Probate is the legal process in which a will is proven valid in court. An experienced probate lawyer from W. B. Moore Law LLC. explains that the process has a reputation of being long and tedious. Here are some things that can slow down the probate process.
Generally, the more beneficiaries there are, the longer it can take to settle an estate. The executor must get in touch with each beneficiary to notify them about the probate process. Unfortunately, not every beneficiary may be that easy to get a hold of. Some beneficiaries may also take longer to sign required documents, which can slow things down too.
Being an executor of an estate is a big job, and not everyone is up for the task. If the executor is too busy to tend to the estate or is very disorganized, it can definitely slow down probate. The executor might not file the necessary paperwork on time or neglect to notify all of the beneficiaries. That is why it is critical to choose the right executor for your will. Ideally, the executor you appoint should be honest, organized, financially savvy and responsible. He or she should also live fairly close and have the time to do the job.
Assets That Aren’t Easy to Value
Certain assets, like homes and financial accounts, are easy to value. Other assets, on the other hand, aren’t so simple to value. For example, certain artwork and collectables can be quite difficult to value. People may have different opinions on the value of these assets, which can make the probate process take longer.
Challenges in the Will
There is always a chance that a beneficiary will contest a will. If a beneficiary believes that he or she is not getting a fair share, that person may decide to contest the will in court. The beneficiary may hire his or her own attorney, which can definitely slow things down. There are several things you can do to reduce the chance of will changes, including putting a no-contest clause in your estate plan, creating a trust and videotaping the will signing. It may also be a good idea to communicate your wishes to your family members beforehand. If they understand the reasoning behind your decisions, they may be less likely to challenge the will.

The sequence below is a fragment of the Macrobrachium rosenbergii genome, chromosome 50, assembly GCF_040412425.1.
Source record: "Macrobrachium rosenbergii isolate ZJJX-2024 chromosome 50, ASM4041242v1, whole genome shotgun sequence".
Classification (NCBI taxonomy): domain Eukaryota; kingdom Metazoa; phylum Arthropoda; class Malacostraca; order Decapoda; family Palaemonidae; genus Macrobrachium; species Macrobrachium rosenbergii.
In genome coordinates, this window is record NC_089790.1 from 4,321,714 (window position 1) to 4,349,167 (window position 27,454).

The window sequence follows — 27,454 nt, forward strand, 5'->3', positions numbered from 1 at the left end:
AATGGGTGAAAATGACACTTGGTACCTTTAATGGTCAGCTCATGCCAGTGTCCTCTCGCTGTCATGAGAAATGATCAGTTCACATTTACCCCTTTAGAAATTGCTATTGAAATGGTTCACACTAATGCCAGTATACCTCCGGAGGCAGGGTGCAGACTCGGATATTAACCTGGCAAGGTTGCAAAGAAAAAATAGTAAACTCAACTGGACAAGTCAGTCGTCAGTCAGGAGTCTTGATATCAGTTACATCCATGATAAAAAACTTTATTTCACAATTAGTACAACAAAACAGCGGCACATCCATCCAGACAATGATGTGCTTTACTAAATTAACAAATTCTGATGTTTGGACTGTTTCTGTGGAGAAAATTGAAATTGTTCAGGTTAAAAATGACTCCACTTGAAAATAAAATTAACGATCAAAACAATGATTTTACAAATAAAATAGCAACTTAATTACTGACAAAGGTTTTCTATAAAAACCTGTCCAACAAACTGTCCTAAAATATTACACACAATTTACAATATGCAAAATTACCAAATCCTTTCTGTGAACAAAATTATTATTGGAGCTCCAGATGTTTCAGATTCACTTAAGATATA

Assets in Multiple States
Ideally, assets will be located in just one state. However, sometimes people may own assets in multiple states. For example, they might have a vacation home in a different state than they live in. In this scenario, that home will have to go through probate in that state before the entire probate process can be completed.
No Transfer on Death Designation
If an asset with a lien doesn’t have a transfer on death designation, you can’t transfer the asset without first paying the creditor the debt. This can definitely make the probate process take longer.
If you need assistance with probate, you should schedule an appointment with an attorney that specializes in probate law today.